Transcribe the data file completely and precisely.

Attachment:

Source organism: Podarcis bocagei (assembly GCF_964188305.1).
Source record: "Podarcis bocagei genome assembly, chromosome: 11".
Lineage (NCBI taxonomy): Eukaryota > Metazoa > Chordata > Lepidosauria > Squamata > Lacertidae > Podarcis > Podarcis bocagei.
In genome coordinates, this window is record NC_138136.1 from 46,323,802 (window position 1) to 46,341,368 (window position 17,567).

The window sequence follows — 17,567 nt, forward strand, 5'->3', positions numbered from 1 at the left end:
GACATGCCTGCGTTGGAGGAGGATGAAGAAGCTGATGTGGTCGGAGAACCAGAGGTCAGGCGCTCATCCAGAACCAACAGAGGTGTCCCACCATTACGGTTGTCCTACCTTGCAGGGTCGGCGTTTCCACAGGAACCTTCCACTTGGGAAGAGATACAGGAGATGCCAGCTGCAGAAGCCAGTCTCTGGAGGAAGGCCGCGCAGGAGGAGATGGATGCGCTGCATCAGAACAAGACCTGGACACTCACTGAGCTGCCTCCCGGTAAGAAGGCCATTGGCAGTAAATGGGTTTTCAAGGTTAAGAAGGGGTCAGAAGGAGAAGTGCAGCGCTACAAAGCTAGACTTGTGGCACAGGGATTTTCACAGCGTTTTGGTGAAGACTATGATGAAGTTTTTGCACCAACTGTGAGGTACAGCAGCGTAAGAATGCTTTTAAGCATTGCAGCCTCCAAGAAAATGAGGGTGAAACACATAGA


Source organism: Podarcis bocagei (assembly GCF_964188305.1).
Source record: "Podarcis bocagei genome assembly, chromosome: 11".
Lineage (NCBI taxonomy): Eukaryota > Metazoa > Chordata > Lepidosauria > Squamata > Lacertidae > Podarcis > Podarcis bocagei.
In genome coordinates, this window is record NC_138136.1 from 46,323,802 (window position 1) to 46,341,368 (window position 17,567).

The window sequence follows — 17,567 nt, forward strand, 5'->3', positions numbered from 1 at the left end:
GACATGCCTGCGTTGGAGGAGGATGAAGAAGCTGATGTGGTCGGAGAACCAGAGGTCAGGCGCTCATCCAGAACCAACAGAGGTGTCCCACCATTACGGTTGTCCTACCTTGCAGGGTCGGCGTTTCCACAGGAACCTTCCACTTGGGAAGAGATACAGGAGATGCCAGCTGCAGAAGCCAGTCTCTGGAGGAAGGCCGCGCAGGAGGAGATGGATGCGCTGCATCAGAACAAGACCTGGACACTCACTGAGCTGCCTCCCGGTAAGAAGGCCATTGGCAGTAAATGGGTTTTCAAGGTTAAGAAGGGGTCAGAAGGAGAAGTGCAGCGCTACAAAGCTAGACTTGTGGCACAGGGATTTTCACAGCGTTTTGGTGAAGACTATGATGAAGTTTTTGCACCAACTGTGAGGTACAGCAGCGTAAGAATGCTTTTAAGCATTGCAGCCTCCAAGAAAATGAGGGTGAAACACATAGA